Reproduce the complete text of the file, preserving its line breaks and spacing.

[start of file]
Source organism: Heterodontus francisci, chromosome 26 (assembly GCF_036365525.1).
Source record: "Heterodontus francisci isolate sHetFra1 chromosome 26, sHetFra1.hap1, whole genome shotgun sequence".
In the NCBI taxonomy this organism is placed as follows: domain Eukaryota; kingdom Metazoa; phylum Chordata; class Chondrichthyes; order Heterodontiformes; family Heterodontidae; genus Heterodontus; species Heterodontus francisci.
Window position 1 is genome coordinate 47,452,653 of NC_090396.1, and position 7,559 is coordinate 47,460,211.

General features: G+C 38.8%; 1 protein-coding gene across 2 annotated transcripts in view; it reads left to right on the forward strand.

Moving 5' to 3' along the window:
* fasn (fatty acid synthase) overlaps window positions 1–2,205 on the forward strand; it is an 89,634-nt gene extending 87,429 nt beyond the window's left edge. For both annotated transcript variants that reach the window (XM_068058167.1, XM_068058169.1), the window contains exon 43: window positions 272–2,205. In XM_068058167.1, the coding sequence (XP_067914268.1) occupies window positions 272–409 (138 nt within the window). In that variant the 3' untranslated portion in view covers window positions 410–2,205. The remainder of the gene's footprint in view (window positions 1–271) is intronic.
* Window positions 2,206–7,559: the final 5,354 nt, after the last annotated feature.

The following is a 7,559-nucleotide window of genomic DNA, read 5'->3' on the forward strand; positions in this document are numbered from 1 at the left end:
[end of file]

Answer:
Source organism: Heterodontus francisci, chromosome 26 (assembly GCF_036365525.1).
Source record: "Heterodontus francisci isolate sHetFra1 chromosome 26, sHetFra1.hap1, whole genome shotgun sequence".
In the NCBI taxonomy this organism is placed as follows: domain Eukaryota; kingdom Metazoa; phylum Chordata; class Chondrichthyes; order Heterodontiformes; family Heterodontidae; genus Heterodontus; species Heterodontus francisci.
Window position 1 is genome coordinate 47,452,653 of NC_090396.1, and position 7,559 is coordinate 47,460,211.

General features: G+C 38.8%; 1 protein-coding gene across 2 annotated transcripts in view; it reads left to right on the forward strand.

Moving 5' to 3' along the window:
* fasn (fatty acid synthase) overlaps window positions 1–2,205 on the forward strand; it is an 89,634-nt gene extending 87,429 nt beyond the window's left edge. For both annotated transcript variants that reach the window (XM_068058167.1, XM_068058169.1), the window contains exon 43: window positions 272–2,205. In XM_068058167.1, the coding sequence (XP_067914268.1) occupies window positions 272–409 (138 nt within the window). In that variant the 3' untranslated portion in view covers window positions 410–2,205. The remainder of the gene's footprint in view (window positions 1–271) is intronic.
* Window positions 2,206–7,559: the final 5,354 nt, after the last annotated feature.

The following is a 7,559-nucleotide window of genomic DNA, read 5'->3' on the forward strand; positions in this document are numbered from 1 at the left end: